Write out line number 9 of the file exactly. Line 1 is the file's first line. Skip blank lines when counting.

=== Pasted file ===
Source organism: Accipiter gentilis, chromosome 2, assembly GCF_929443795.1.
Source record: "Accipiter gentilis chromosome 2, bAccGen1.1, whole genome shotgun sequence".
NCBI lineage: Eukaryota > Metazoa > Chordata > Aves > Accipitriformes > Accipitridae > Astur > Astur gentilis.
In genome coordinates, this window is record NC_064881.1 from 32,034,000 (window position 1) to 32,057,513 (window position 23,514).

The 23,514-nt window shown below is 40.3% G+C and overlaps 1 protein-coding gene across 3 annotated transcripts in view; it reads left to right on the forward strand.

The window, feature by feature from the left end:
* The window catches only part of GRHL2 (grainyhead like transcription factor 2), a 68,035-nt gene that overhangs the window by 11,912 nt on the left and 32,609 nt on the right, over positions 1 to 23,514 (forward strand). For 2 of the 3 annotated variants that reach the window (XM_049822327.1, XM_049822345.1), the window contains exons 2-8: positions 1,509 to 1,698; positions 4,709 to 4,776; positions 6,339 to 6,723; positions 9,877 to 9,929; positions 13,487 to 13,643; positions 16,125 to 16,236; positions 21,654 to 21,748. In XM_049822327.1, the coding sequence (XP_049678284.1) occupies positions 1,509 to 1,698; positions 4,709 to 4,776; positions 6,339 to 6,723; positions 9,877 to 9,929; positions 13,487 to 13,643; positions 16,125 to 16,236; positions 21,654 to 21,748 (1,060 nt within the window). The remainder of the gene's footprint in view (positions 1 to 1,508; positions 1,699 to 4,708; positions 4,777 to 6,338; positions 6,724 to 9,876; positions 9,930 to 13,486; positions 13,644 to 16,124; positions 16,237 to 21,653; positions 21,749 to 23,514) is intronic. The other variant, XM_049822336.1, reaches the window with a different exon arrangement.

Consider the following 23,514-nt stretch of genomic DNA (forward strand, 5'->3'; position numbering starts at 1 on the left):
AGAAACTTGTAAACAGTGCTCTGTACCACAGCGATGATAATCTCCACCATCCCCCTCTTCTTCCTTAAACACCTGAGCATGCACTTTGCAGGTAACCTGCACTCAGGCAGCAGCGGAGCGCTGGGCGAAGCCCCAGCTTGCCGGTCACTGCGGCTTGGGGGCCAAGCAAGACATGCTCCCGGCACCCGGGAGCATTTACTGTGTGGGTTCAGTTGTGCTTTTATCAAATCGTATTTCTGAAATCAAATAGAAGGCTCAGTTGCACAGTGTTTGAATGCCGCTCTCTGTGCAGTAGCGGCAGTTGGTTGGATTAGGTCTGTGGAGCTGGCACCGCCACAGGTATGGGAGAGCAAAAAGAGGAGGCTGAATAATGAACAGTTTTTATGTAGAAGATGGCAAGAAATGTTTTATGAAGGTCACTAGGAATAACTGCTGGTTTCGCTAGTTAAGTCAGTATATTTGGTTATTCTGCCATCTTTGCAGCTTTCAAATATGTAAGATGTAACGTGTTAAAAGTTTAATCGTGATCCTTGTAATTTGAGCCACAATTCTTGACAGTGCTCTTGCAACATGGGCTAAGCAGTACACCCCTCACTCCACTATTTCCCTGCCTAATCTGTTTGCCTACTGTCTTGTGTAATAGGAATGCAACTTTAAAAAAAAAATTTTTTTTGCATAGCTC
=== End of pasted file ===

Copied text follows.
AGAAACTTGTAAACAGTGCTCTGTACCACAGCGATGATAATCTCCACCATCCCCCTCTTCTTCCTTAAACACCTGAGCATGCACTTTGCAGGTAACCTGCACTCAGGCAGCAGCGGAGCGCTGGGCGAAGCCCCAGCTTGCCGGTCACTGCGGCTTGGGGGCCAAGCAAGACATGCTCCCGGCACCCGGGAGCATTTACTGTGTGGGTTCAGTTGTGCTTTTATCAAATCGTATTTCTGAAATCAAATAGAAGGCTCAGTTGCACAGTGTTTGAATGCCGCTCTCTGTGCAGTAGCGGCAGTTGGTTGGATTAGGTCTGTGGAGCTGGCACCGCCACAGGTATGGGAGAGCAAAAAGAGGAGGCTGAATAATGAACAGTTTTTATGTAGAAGATGGCAAGAAATGTTTTATGAAGGTCACTAGGAATAACTGCTGGTTTCGCTAGTTAAGTCAGTATATTTGGTTATTCTGCCATCTTTGCAGCTTTCAAATATGTAAGATGTAACGTGTTAAAAGTTTAATCGTGATCCTTGTAATTTGAGCCACAATTCTTGACAGTGCTCTTGCAACATGGGCTAAGCAGTACACCCCTCACTCCACTATTTCCCTGCCTAATCTGTTTGCCTACTGTCTTGTGTAATAGGAATGCAACTTTAAAAAAAAAATTTTTTTTGCATAGCTC